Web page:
Thanks for all your thoughts and comments - very informative. I hadn't realised that direct-injection petrol engines also emit particulates and have now also read that there are non-emission related particulates from heavier eco-cars from brakes, tyres etc! It's obviously a far wider issue than I had appreciated!

Looking forward to our test drive on Saturday and hopefully a B-Max on the driveway shortly afterwards
 

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Decided yet whether it's going to be the petrol or diesel.
 

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The bottom line on what is best for you is dependent on the type of driving you do.

If most of your journeys are less than a few miles and your overall mileage is low then petrol is better. Diesels have a particulate filter which require the engine to be hot to work well. In fact some cars can fail to to regenerate the filters and that can cause high repair costs. That said the BMax doesn't seem to suffer from this problem


If you do over 15000 miles a year and your journeys are long trips then diesel is the way to go.
 

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Yeah and then you will be able to trade it in using the governments proposed scrappGe scheme. Im beginning to think that the environmetists and government have it in for diesels.
 

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They do, lots of negative press about them. They don't make it clear that actually newer models are not bad compared to older diesels. Instead they just brand them all dirty.
 

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You only had to look at the black smoke they belch out to know that diesels were puting the atmosphere, heaven knows how the experts ever concluded that they were cleaner tand petrol is beyond me.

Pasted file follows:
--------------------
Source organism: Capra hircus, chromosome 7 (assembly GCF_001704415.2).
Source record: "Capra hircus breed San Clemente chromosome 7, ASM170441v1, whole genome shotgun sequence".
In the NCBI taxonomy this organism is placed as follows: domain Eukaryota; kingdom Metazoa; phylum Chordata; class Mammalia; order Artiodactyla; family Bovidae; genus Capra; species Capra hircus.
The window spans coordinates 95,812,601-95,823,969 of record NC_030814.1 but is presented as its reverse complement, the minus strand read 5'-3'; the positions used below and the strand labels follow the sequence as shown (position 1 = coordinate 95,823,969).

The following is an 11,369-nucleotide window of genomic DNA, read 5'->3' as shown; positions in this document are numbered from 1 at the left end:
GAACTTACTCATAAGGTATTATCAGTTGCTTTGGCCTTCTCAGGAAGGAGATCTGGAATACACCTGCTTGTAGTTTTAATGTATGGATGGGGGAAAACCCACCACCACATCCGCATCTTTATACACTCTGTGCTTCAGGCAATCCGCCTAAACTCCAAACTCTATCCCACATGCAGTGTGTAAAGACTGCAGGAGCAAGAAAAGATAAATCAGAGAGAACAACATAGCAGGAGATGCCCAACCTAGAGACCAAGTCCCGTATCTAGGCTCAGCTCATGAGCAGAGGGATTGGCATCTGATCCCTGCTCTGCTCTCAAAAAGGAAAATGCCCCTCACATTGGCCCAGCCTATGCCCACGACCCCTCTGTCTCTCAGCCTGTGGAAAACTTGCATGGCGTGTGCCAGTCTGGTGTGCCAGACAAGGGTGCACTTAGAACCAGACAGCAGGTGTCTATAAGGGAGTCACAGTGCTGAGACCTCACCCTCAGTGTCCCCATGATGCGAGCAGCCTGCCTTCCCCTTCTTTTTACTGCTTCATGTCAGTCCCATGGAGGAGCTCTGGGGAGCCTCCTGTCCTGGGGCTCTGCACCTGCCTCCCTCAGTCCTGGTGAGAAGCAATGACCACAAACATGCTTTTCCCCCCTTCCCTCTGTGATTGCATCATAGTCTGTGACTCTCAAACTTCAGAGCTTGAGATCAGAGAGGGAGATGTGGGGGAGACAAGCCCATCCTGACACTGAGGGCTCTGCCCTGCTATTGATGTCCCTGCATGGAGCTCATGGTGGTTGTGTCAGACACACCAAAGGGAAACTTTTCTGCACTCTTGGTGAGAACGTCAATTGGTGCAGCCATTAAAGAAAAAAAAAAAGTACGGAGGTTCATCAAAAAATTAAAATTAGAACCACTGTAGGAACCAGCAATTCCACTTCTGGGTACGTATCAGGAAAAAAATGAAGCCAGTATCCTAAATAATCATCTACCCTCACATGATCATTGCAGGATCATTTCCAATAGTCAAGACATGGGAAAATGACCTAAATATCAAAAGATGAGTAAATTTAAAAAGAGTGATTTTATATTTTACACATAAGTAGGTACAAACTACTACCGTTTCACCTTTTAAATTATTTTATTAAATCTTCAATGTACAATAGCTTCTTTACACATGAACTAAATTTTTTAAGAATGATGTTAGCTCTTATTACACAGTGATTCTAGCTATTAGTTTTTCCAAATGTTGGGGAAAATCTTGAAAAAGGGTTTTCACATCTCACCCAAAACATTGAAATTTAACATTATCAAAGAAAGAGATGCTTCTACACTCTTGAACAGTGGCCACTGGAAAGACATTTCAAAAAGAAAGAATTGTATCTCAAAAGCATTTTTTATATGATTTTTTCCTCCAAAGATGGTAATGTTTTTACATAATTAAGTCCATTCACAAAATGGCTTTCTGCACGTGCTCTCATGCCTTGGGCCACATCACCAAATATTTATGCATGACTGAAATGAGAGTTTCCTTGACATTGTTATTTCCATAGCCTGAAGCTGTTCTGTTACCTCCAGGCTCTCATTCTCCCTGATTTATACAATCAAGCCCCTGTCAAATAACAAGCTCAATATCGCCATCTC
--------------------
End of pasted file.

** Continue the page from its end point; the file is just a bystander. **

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They look at the wrong thing though, the whole tax system was based on the wrong measurement, MPG is based on the wrong cycle etc. It's just a massive nightmare. I am quite sure in a few years time they will find issue with electric cars and everyone driving those will feel the same as diesel drivers do now!
 

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Of course, it takes as much fossil fuel burning to provide the electricity to charge the things and produce the batteries.

What happened to the system which produced hydrogen to run the engine from water? That seemed to me to be a better way to go as we have a virtually limitless supply of water falli g from the sky nearly every day.
 

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Welcome D C H to the group. I think I have posted something similar to the before, but I shall do it again, probably to the frustration of a few(Apologies).I worked out the average mileage I would be doing. I then worked out on the official mpg figures, the fuel I would use doing that mileage, the reasoning behind this was that they would give a fair representation of difference(if that makes sense). The cost at the time of each fuel to be used.
I finally looked at the price difference of the cars.
When I did this comparison (it wasn't on my BMax) the price difference between petrol and diesel was £2k, the mileage cost difference in fuel was £400 per year on the mileage I was going to be covering. So the reality for me at the time was that I would have had to have the car for in excess of 5 years to start seeing any benefit of owning the diesel variant of the car. I know the resale value plays a part to some people and if you need to cost that into the equation, then that is for you to do. I however don't look at the resale value of anything I am buying, unless from a profit making perspective. Hope you can understand my ramblings.
 

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Everything emits particulates including you. Most house dust is the particulates released when human skin flakes off. When you see the rays of the sun glinting that is reflection from particulates.

Don't get paranoid about this the issue is the level and size of particulates emitted by petrol and diesel vehicles is NOT getting worse. In the UK particulate pollution from ALL transport sources is less 15% of the total. The largest single source is wood burning stoves which paradoxically are marketed as Green.


Here is what the British medical Journal said about on 22nd May 2015


"The disproportionate amount of PM2.5 pollution from domestic wood burning continues to escape attention. Few people who install wood stoves are likely to understand that a single log-burning stove permitted in smokeless zones emits more PM2.5 per year than 1,000 petrol cars and has estimated health costs in urban areas of thousands of pounds per year."